Patients should stop alcohol use and smoking (including marijuana).

Iron removal by therapeutic phlebotomy is usually effective. A unit of blood is removed every week or two. When serum ferritin falls slightly below normal, phlebotomy is stopped. Usually, 6 to10 sessions are needed. Urine and plasma porphyrins fall gradually with treatment, lagging behind but paralleling the fall in ferritin. The skin eventually becomes normal. After remission, further phlebotomy is needed only if there is a recurrence. Ongoing iron reduction therapy is also recommended when hereditary hemochromatosis is present. In these patients the target serum ferritin is 50 to 150 ng/mL (50 to 150 microgram/L).

Low-dose chloroquine or hydroxychloroquine, 100 to 125 mg orally twice a week, removes excess porphyrins from the liver and perhaps other tissues by increasing the excretion rate. Higher doses can cause transient liver damage and worsening of porphyria. When remission is achieved, the regimen is stopped.

Chloroquine and hydroxychloroquine are not effective in advanced renal disease, and phlebotomy is usually contraindicated because of underlying anemia. However, recombinant erythropoietin mobilizes excess iron and improves the anemia enough to permit phlebotomy. In end-stage renal disease, deferoxamine is an adjunct to phlebotomy for reduction of hepatic iron, the complexed iron being removed during dialysis. Dialyzers with ultrapermeable membranes and extra high blood flow rates are needed.

Patients with overt PCT and hepatitis C infection should be evaluated for treatment with direct-acting antiviral drugs Treatment Hepatitis C is a common cause of chronic hepatitis. It is often asymptomatic until manifestations of chronic liver disease occur. Diagnosis is confirmed by finding positive anti-HCV and positive... read more . Previous iron depletion augments the response to interferon-based antiviral therapy, but such depletion seems unimportant because of current treatment using highly effective direct-acting antiviral medications. Remission of PCT skin lesions following antiviral treatment has been reported, but documentation of complete reversal of the metabolic defects and long-term improvement is lacking. Nevertheless, it seems worth first treating and curing hepatitis C virus infection before deciding on iron reduction or hydroxychloroquine therapy in such patients (1 Treatment references Porphyria cutanea tarda (PCT) is a comparatively common hepatic porphyria affecting mainly the skin. Liver disease is also common. PCT is due to an acquired or inherited deficiency in the activity... read more Treatment references ). HIV infection should be treated appropriately while treating PCT.

Children with symptomatic PCT are treated with small-volume phlebotomies or oral chloroquine; dosage is determined by body weight.

Skin symptoms occurring during pregnancy are treated with phlebotomy. In refractory cases, low-dose chloroquine can be added; no teratogenic effects have been recognized. Depending on the degree of hemodilution and iron depletion, the skin symptoms usually abate as pregnancy advances.

Postmenopausal estrogen supplementation or other estrogen therapy, such as for men with prostate cancer, is interrupted during treatment for PCT. Stopping estrogens often induces remission. Substituting systemic with transdermal estrogens is sometimes done if postmenopausal symptoms are troublesome, but there may still be some risk due to the degree of systemic absorption.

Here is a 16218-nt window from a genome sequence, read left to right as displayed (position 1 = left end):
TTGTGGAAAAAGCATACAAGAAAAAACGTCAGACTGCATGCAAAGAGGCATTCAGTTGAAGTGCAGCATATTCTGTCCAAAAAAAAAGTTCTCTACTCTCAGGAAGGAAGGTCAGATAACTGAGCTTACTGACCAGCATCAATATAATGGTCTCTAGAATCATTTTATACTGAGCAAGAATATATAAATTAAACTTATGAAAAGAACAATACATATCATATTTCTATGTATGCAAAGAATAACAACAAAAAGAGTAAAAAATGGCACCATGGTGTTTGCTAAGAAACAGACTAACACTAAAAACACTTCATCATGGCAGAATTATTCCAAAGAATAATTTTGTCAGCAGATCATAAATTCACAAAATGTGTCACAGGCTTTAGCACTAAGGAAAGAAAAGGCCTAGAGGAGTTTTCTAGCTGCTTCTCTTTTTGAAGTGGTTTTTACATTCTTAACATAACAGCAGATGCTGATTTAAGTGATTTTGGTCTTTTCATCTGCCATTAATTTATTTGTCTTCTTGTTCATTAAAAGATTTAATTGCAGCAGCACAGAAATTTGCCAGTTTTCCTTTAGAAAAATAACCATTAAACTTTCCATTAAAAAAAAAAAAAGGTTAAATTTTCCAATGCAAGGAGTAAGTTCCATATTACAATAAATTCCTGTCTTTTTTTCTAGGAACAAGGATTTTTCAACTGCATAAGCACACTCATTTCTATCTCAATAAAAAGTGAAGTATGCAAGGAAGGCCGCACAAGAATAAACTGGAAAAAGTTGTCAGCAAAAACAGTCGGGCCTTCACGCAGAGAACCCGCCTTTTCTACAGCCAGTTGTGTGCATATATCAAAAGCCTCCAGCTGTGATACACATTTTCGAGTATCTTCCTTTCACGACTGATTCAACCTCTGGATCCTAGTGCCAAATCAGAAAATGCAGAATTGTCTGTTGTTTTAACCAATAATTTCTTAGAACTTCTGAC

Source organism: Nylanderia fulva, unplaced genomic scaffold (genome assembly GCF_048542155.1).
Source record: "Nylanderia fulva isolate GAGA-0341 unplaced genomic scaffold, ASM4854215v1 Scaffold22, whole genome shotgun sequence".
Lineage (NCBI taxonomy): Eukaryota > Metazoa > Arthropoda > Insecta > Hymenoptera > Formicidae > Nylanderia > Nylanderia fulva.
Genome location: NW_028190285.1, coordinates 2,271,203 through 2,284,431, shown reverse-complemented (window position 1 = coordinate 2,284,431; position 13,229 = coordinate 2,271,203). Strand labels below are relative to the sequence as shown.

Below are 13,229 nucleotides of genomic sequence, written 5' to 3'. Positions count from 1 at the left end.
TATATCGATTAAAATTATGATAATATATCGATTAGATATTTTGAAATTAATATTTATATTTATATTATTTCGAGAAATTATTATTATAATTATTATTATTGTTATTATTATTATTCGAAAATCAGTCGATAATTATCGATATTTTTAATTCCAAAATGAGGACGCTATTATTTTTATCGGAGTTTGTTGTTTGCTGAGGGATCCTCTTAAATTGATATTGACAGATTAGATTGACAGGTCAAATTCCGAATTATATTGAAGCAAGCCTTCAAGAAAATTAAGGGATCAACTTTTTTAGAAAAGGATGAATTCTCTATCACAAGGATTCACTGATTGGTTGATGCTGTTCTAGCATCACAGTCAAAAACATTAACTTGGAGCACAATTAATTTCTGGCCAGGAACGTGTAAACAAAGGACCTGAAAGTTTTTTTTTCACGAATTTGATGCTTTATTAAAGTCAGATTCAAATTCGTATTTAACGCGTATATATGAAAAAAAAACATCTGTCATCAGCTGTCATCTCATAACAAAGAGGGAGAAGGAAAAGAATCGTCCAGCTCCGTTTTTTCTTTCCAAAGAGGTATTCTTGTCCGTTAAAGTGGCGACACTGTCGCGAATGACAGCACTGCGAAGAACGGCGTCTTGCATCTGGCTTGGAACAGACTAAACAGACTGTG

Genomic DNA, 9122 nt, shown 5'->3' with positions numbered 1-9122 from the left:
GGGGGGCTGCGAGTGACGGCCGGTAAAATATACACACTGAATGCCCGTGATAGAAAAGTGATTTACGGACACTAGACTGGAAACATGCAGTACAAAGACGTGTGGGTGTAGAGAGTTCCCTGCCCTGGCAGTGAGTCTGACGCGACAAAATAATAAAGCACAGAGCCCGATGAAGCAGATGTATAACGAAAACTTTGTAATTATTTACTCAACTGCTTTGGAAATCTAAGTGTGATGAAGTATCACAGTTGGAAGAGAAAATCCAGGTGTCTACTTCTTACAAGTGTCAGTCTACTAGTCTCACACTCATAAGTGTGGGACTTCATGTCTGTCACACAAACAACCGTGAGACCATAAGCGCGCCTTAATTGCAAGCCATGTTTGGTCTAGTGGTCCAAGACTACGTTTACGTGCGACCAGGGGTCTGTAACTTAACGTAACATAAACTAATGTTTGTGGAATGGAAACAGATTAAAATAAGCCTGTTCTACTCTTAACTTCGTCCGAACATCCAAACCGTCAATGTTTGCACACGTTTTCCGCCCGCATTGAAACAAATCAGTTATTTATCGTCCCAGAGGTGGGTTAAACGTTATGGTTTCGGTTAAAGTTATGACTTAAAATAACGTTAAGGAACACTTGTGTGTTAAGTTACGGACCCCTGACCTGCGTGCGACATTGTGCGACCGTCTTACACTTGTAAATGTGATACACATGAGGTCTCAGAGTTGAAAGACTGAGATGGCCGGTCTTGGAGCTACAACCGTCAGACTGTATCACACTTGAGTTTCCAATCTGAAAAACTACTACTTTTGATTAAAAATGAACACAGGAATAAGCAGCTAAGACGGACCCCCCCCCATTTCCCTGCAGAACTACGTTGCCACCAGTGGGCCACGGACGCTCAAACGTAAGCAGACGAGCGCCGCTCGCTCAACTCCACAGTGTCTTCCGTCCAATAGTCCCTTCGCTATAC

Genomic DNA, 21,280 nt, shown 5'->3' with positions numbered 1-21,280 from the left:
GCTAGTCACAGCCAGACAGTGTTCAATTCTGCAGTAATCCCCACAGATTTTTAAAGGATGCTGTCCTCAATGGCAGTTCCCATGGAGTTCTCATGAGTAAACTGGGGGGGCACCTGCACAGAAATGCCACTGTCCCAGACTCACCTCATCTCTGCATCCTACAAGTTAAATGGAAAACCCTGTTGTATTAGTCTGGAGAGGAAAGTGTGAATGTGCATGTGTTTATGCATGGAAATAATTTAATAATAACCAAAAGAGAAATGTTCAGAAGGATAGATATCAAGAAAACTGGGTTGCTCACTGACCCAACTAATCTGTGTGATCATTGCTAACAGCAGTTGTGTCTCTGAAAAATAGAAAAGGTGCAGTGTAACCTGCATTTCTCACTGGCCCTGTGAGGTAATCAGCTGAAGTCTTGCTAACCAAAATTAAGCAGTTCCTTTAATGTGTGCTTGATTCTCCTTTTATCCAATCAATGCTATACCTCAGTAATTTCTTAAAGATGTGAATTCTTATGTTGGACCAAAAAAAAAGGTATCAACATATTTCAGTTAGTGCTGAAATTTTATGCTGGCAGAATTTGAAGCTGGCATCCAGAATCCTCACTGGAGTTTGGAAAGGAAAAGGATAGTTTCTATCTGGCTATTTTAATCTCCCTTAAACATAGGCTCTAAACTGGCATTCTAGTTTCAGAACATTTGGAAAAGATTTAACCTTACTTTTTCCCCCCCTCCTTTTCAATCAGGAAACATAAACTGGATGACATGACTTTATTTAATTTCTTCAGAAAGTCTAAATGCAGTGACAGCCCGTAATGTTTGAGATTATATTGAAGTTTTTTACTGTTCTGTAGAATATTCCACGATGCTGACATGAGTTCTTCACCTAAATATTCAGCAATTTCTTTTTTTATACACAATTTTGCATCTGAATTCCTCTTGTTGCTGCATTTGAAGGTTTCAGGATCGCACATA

Cimetidine has been suggested as a treatment of PCT, because it is believed cimetidine down-regulates hepatic ALA synthase-1. However, hepatic ALA synthase-1 is not measurably up-regulated in PCT. Thus, routine use of cimetidine in management of PCT is not recommended (2 Treatment references Porphyria cutanea tarda (PCT) is a comparatively common hepatic porphyria affecting mainly the skin. Liver disease is also common. PCT is due to an acquired or inherited deficiency in the activity... read more Treatment references ).

Treatment references

  • 1. Rudnick S, Bonkovsky HL: Hepatitis C and porphyria cutanea tarda in 2020. Aliment Pharmacol Therap 51:1432–1434, 2020. doi: 10.1111/apt.15728

  • 2. Fujita Y, Sato-Matsumura KC: Effective treatment for porphyria cutanea tarda with oral cimetidine. J Dermatol 37(7):677–679, 2010. doi:10.1111/j.1346-8138.2010.00838.x

Prevention of Porphyria Cutanea Tarda

Patients should avoid sun exposure, using hats and clothing and zinc or titanium oxide sunscreens. Typical sunscreens that block UV light are ineffective, but UVA-absorbing sunscreens, such as those containing dibenzylmethanes, may help somewhat. Alcohol ingestion should be avoided permanently, and smoking should be stopped. Estrogen supplementation, especially administered transdermally in low doses, can usually be resumed safely after a disease remission.

Key Points

  • Porphyria cutanea tarda (PCT) is usually acquired but may be hereditary.

  • Triggers include elevated hepatic iron, alcohol use, halogenated hydrocarbon exposure, and hepatitis C virus or HIV infection.

  • Medications that commonly trigger acute porphyria do not trigger PCT.

  • Measure urinary uroporphyrin and heptacarboxyl porphyrin, and fecal isocoproporphyrin.

  • Test for iron overload with serum iron and ferritin levels and total iron-binding capacity.

  • Test patients who have elevated serum ferritin or transferrin saturation for HFE gene mutations.

  • Reduce elevated iron stores by phlebotomy.

  • Remove excess porphyrins by giving low-dose chloroquine or hydroxychloroquine.

  • Treat patients with hepatitis C with direct-acting antiviral medications.

More Information

The following English-language resources may be useful. Please note that The Manual is not responsible for the content of these resources.

  • American Porphyria Foundation: Aims to educate and support patients and families affected by porphyrias and to support research into treatment and prevention of porphyrias

  • American Porphyria Foundation: Safe/Unsafe Drug Database: Provides an up-to-date list of medications available in the United States to assist physicians in prescribing for patients with porphyrias

  • United Porphyrias Association: Provides education and support to patients and their families; provides reliable information to health-care providers; fosters and supports clinical research to improve diagnosis and management of the porphyrias

  • European Porphyria Network: Promotes clinical research about porphyrias

  • The Drug Database for Acute Porphyrias: Provides an up-to-date list of medications available in Europe to assist physicians in prescribing for patients with porphyrias

Drugs Mentioned In This Article

Drug Name Select Trade
Plaquenil, Quineprox
Delone , FUROSCIX, Lasix
Aflaxen, Aleve, Aleve Arthritis, All Day Pain Relief, All Day Relief, Anaprox, Anaprox DS, EC-Naprosyn, Midol Extended Relief, Naprelan, Naprelan Dose Card, Naprosyn
Acid Reducer, Major Acid Reducer, Tagamet, Tagamet HB
NOTE: This is the Professional Version. CONSUMERS: View Consumer Version